In addition to reviewing the economic environment facing small businesses, the latest edition of The Small Business Economy, produced by the Office of Advocacy, presents new research on training for small business employees and owners (see Chapter 5).
Small businesses play an important role in training the country’s workforce. As well as being primary job generators, small businesses are major trainers of U.S. employees.
About two-thirds of workers get their first job in small firms; thus small firms train much of the workforce. The training offered in small firms tends to be more general, informal, and flexible than that provided by large firms.
Training is a particularly important topic at this time. The recession, high unemployment rate, and decline in self-employment have important implications for how small businesses train and retrain the workforce and whether entrepreneurs can start businesses and create jobs. Small business workers as well as owners need training to improve, maintain, and update skills especially when technology changes rapidly. The recently enacted stimulus package includes $4.5 billion in additional monies for job training.
Census data from the 2004 Survey of Income and Program Participation (the latest available) provide updated findings about formal training. They indicate that:
- Small firm employees are much less likely than those in large firms to receive formal training. (The chapter defines “small” as having fewer than 100 employees.)
- Formal, employer-provided training has declined since the mid- 1990s.
- Women employees are more likely than men to receive training.
- In small firms, workers with union status are more likely than non-union workers to receive training; in large firms the opposite is true.
- Most formal employee training takes place on the job, but workers in small firms are more likely to receive off-site training than large firm workers.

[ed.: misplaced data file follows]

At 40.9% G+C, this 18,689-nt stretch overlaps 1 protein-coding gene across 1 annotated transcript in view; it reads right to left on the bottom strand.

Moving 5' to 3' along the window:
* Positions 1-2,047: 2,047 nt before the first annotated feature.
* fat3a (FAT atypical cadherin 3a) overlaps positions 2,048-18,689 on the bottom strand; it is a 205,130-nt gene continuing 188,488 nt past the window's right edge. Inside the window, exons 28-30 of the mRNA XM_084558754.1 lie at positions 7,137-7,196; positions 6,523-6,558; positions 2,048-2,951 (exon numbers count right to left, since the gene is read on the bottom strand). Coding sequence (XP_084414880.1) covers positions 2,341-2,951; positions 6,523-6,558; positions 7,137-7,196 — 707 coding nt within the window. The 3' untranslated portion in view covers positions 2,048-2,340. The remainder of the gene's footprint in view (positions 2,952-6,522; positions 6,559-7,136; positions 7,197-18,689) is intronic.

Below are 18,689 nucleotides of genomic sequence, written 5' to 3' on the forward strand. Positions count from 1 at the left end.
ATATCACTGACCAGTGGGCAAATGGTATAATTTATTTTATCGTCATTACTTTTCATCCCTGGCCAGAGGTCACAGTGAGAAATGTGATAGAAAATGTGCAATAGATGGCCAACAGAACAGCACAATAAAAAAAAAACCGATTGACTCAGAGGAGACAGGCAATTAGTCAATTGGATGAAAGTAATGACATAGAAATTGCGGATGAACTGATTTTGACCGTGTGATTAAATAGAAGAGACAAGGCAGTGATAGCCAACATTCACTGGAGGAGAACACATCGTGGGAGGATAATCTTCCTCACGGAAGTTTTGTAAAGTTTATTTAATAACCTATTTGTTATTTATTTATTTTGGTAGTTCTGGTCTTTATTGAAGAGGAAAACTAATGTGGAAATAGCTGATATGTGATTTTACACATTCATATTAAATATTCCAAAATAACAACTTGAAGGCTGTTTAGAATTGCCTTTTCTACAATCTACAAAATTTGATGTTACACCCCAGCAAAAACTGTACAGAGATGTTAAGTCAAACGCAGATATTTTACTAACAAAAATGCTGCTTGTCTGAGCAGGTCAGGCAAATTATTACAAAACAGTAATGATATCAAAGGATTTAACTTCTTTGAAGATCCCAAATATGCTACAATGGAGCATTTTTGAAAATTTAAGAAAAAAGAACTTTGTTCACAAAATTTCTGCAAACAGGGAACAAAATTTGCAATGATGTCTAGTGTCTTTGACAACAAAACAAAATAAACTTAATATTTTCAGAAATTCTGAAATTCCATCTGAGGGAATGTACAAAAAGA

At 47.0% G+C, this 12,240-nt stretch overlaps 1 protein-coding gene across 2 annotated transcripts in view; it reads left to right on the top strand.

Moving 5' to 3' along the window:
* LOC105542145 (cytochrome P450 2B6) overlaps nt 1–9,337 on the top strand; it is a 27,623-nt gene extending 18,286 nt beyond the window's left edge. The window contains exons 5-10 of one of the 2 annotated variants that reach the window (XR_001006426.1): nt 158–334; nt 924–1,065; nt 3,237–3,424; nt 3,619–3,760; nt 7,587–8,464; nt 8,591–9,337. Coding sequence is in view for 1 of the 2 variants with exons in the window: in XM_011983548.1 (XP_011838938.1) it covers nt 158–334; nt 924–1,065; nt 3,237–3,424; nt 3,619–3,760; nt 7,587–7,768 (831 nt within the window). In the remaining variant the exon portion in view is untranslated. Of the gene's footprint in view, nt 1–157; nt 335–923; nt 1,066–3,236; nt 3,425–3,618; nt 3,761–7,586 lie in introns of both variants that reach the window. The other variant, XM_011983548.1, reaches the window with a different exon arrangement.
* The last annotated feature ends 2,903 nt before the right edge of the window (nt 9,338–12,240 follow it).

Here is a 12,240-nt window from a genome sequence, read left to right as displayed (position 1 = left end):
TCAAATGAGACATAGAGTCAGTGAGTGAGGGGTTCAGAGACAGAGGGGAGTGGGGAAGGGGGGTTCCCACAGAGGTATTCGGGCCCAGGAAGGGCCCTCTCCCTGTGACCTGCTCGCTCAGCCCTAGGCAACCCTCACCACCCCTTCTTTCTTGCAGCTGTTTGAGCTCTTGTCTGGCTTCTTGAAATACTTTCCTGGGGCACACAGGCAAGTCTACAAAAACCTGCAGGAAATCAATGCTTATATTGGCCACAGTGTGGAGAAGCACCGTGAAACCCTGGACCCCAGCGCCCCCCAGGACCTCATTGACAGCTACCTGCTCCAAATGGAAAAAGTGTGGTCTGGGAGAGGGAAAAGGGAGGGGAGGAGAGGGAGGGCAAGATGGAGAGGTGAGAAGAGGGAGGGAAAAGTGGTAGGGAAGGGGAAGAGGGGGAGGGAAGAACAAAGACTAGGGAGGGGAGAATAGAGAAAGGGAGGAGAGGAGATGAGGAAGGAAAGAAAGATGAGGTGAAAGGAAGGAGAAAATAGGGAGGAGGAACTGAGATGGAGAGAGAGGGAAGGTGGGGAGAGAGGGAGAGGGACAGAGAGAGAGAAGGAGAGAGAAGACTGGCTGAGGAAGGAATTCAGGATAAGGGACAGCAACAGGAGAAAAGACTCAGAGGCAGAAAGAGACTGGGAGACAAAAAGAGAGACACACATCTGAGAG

- Small firm workers are more likely than large firm workers to pay for off-site training or to have family members foot the cost.
- Almost 15 percent of all business owners received training during the previous year to improve their skills.
For more information, refer to Chapter 5 of The Small Business Economy at www.sba.gov/advo/research/sb_econ2008.pdf.
by Jules Lichtenstein, Senior Economist, SBA Office of Advocacy
In previous posts we covered: Safety, Affordability, Success and Fitting Your Image. Now we end with #5, PRESTIGE!
For some people this is a big category and for others it is not. Some people could care less about what other people think about them and others it is a big factor. Others are easily influenced by what others think. This is what we call peer affirmation. People seeking affirmation from their peers will talk to anyone about what they are thinking about and planning to do. If the others agree and go along with it, then they will keep moving forward. If not, then that business is most likely going to the wayside.
There are definitely some very “sexy”, “white-collar” franchises out there. We are always on the hunt for them, since they can be very affordable and can do quite well for the right people. However, they sell very quickly.
Some franchises do not look very prestigious from the outside. After investigating them and seeing the growth opportunities that can exist, they can become very prestigious.
Almost all clients who come to FranNet are thinking that they know the business that they want to buy. They will most always end up buying something totally different and one that they never even knew was out there. It still needs to meet their prestige factor though, whether the factor exists for them or not.